Justifying the spend on points – why retailers struggle to optimise loyalty ROI
The cost-of-living crisis has prompted retailers to become hyper-focused on loyalty schemes. It has also led to a polarised reaction from brands across different verticals.
On the one hand, some retailers have reduced benefits available through their reward schemes. Tesco, for example, cut the value of Clubcard point cash-ins in June (at a time when the supermarket was struggling to appeal to investors). On the other hand, some retailers have invested more in loyalty schemes now than ever before. In fashion, both River Island and Little Mistress have adopted this strategy.
Article by Stuart Russell, Chief Strategy Officer, Planning-inc
Only time will tell which approach pays off in the long-term, but in my experience, investing in loyalty is crucial to a retailers’ survival during periods of economic austerity. And, loyalty programmes are one way to do it.
With the growing influence of AI, there’s a brilliant opportunity for customer marketers to ‘supercharge’ the relevance and effectiveness of loyalty programmes. Here’s how.
Why retailers struggle to optimise loyalty scheme ROI
Loyalty programmes are beneficial to retailers because they deepen relationships with customers. If implemented effectively, they can lead to an increase in repeat purchases, as people often base their purchasing decisions on access to certain exclusive discounts or deals.
But, the current retail market is flooded with loyalty schemes of one sort or another. This, in many cases, negates the power of loyalty schemes. When people know that they can access at least similar discounts or rewards elsewhere, individual loyalty schemes no longer boast the same appeal.
That’s why deeper customer insights have become vital. The more personalised the loyalty programme is towards individual customers, the more likely it is that it will increase repeat purchases.
But, loyalty programmes can also become an important stream of data for customer marketeers. They can help teams track the purchases of each individual customer – whether paying with card or cash, online or in store. This can enable retailers to start building a comprehensive profile of each person who shops frequently with them. And those profiles could, in theory, enable retailers to target customers with ultra-personalised communications, improving their experience and increasing the likelihood that they’ll remain loyal.
The problem is that, for some retailers, these benefits remain exactly that: a theory. Many are unable to use the customer data at their disposal, despite collecting more data than they ever have before. This is because many customer marketing teams don’t have access to the people and technology capable of unifying this customer data, making sophisticated personalisation practically impossible.
Simply put, if retailers want to reap the rewards of effective loyalty schemes, they need to become better at unifying their customer data, enabling them to then activate it. That’s where AI comes in.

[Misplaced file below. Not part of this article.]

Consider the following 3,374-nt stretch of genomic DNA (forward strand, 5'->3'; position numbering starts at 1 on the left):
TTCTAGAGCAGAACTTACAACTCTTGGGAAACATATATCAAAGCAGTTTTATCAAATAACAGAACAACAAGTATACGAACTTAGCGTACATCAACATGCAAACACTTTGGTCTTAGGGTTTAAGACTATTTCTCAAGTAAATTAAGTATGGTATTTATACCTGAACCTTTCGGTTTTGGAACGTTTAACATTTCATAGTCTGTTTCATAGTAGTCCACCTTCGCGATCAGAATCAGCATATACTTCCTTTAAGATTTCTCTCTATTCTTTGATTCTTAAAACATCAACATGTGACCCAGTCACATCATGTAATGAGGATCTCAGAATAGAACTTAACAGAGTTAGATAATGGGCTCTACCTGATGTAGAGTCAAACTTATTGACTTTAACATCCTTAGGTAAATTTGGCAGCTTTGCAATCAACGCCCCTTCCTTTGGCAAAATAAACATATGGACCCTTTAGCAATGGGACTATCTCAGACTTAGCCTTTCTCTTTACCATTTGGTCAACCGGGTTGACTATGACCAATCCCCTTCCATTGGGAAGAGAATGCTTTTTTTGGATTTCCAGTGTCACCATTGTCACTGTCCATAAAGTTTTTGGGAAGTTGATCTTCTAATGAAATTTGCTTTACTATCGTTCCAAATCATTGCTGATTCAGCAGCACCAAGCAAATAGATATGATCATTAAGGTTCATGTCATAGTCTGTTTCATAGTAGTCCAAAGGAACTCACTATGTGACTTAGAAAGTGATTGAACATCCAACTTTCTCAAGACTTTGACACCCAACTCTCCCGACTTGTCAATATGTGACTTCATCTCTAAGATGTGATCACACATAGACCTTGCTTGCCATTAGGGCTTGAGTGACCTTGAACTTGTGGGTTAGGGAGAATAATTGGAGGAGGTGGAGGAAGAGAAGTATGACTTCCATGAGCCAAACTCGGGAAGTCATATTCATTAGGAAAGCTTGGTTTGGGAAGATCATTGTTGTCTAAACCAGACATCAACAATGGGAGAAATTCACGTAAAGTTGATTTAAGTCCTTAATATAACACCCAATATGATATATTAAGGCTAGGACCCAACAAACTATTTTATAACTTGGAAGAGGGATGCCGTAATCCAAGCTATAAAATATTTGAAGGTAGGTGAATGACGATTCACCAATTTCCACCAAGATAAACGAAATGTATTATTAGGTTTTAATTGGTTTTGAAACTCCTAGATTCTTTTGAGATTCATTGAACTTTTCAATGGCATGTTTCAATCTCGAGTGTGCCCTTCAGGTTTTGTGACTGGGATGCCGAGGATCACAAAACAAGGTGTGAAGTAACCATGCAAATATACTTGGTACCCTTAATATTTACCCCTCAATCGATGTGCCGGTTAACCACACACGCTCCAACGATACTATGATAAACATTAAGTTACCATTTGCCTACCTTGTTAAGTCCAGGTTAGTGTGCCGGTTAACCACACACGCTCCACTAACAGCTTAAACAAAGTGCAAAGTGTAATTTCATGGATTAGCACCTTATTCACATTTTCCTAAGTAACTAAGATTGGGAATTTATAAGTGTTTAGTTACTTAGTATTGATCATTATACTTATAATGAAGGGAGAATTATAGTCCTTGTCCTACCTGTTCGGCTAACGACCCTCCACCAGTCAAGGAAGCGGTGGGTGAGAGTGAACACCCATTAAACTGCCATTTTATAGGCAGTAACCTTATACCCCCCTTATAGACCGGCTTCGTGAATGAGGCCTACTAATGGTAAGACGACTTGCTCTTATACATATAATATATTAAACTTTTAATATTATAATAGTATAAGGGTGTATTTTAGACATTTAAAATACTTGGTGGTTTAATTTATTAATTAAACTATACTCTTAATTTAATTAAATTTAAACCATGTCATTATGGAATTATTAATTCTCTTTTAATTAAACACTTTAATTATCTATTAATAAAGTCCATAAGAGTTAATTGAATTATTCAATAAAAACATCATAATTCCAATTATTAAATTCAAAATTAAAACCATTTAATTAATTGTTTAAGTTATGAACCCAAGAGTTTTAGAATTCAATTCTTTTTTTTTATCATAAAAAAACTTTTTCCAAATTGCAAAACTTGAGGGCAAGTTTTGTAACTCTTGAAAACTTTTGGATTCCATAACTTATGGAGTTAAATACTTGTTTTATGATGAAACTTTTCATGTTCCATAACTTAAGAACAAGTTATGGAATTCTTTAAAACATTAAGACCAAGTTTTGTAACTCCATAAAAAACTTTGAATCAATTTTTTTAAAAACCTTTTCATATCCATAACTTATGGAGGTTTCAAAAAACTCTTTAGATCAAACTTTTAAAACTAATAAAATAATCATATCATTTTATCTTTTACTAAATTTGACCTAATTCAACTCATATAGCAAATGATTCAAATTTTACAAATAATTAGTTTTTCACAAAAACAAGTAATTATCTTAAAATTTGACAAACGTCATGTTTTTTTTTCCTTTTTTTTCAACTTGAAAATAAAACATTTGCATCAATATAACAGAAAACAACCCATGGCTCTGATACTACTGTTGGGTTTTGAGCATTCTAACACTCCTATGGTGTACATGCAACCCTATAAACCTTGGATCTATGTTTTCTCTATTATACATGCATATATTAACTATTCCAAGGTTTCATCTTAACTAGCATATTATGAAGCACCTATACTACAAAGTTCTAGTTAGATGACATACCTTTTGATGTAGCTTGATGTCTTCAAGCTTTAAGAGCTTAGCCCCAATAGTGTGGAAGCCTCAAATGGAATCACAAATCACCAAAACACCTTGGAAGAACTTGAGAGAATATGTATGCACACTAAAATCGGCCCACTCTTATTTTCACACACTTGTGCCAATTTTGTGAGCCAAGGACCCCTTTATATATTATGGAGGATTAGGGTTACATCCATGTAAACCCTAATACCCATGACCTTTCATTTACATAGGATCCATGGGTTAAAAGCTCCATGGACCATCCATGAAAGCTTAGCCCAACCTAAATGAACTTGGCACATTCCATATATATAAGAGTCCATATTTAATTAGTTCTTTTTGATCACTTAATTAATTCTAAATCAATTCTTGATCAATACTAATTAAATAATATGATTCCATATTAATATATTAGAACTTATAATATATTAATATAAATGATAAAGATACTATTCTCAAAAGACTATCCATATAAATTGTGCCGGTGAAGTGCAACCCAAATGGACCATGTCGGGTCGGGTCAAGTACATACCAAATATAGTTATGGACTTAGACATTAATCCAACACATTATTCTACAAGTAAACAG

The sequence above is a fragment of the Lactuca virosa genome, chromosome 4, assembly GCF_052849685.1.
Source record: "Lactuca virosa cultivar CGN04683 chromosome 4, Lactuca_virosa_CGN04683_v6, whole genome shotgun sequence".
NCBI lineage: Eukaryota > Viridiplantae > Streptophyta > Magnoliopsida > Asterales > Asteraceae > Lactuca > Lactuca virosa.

How AI can help retailers realise the benefits of loyalty schemes
In retail, effective marketing combined with AI can transform a company’s potential in very little time. AI is specifically useful because it can help marketing teams rapidly and comprehensively analyse their data to uncover hidden patterns in an individual customer’s behaviour. It’s these patterns, or insights, that hold the potential for marketeers to optimise loyalty programmes.
Halfords, for example, wanted to find a way to engage its motoring customers on a deeper level. They implemented their flagship Motoring Club loyalty program in 2022, delivering complex hyper-personalisation using data-led automation across web and email to deliver relevant content, reminders, discounts and motoring advice, tailored to each customer and their car. This resulted in an increase in shopper frequency, value and NPS scores.
But, again, the foundation for these results is retailers having their data unified in a way that enables the technology to reveal patterns of behaviour on a customer by customer basis. Advanced AI models can perform magic, but not without some basic ingredients: a unified customer data asset being fundamental.
Today, that customer data asset should be in the form of a continuous 360-degree ‘single customer view’ (SCV), meaning that all the data relating to individual customers can be found, unified and attributed to a single customer, and is constantly updated..
Using Single Customer Views as a foundation, customer marketers can then activate their data, targeting customers with ultra-personalised communications and loyalty rewards that align perfectly to the interests and behavioural patterns of customers. They can also begin to project each customer’s ‘future value’, drawing from customer behaviour, purchase history, and demographics. This will enable marketers to focus their efforts – and indeed, marketing and promotional spending – on influencing the behaviours of customers who are most important to the future of the business.
In times of economic austerity, it’s an easy decision for retailers to divest from their loyalty schemes, which they view as sources of short-term revenue loss. But, with today’s advanced analytics platforms and targeting capabilities, powered by AI, those that choose to do so will be missing out on an enormous advantage. Personalised marketing is one of the best ways to ensure retention. With loyalty schemes, retailers will be supporting their marketing teams with the best data available.